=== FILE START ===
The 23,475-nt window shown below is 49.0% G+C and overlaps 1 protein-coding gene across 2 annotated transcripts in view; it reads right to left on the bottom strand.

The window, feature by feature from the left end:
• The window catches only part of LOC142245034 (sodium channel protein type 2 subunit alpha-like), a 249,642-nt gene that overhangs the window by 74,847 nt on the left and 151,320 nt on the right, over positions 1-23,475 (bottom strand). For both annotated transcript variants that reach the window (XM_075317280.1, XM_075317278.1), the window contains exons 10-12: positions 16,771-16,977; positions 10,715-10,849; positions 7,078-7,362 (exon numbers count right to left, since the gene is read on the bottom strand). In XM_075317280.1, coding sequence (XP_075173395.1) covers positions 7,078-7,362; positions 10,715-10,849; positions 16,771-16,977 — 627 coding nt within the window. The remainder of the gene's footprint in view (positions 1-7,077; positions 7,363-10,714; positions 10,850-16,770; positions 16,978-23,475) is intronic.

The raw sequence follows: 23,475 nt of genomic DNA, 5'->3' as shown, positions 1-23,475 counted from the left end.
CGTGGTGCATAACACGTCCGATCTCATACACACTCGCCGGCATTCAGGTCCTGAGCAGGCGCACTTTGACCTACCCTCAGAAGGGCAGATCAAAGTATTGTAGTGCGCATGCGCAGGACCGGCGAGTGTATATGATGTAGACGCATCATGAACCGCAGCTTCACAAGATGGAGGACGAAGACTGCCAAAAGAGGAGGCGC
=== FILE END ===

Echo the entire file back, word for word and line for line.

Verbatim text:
The 23,475-nt window shown below is 49.0% G+C and overlaps 1 protein-coding gene across 2 annotated transcripts in view; it reads right to left on the bottom strand.

The window, feature by feature from the left end:
• The window catches only part of LOC142245034 (sodium channel protein type 2 subunit alpha-like), a 249,642-nt gene that overhangs the window by 74,847 nt on the left and 151,320 nt on the right, over positions 1-23,475 (bottom strand). For both annotated transcript variants that reach the window (XM_075317280.1, XM_075317278.1), the window contains exons 10-12: positions 16,771-16,977; positions 10,715-10,849; positions 7,078-7,362 (exon numbers count right to left, since the gene is read on the bottom strand). In XM_075317280.1, coding sequence (XP_075173395.1) covers positions 7,078-7,362; positions 10,715-10,849; positions 16,771-16,977 — 627 coding nt within the window. The remainder of the gene's footprint in view (positions 1-7,077; positions 7,363-10,714; positions 10,850-16,770; positions 16,978-23,475) is intronic.

The raw sequence follows: 23,475 nt of genomic DNA, 5'->3' as shown, positions 1-23,475 counted from the left end.
CGTGGTGCATAACACGTCCGATCTCATACACACTCGCCGGCATTCAGGTCCTGAGCAGGCGCACTTTGACCTACCCTCAGAAGGGCAGATCAAAGTATTGTAGTGCGCATGCGCAGGACCGGCGAGTGTATATGATGTAGACGCATCATGAACCGCAGCTTCACAAGATGGAGGACGAAGACTGCCAAAAGAGGAGGCGC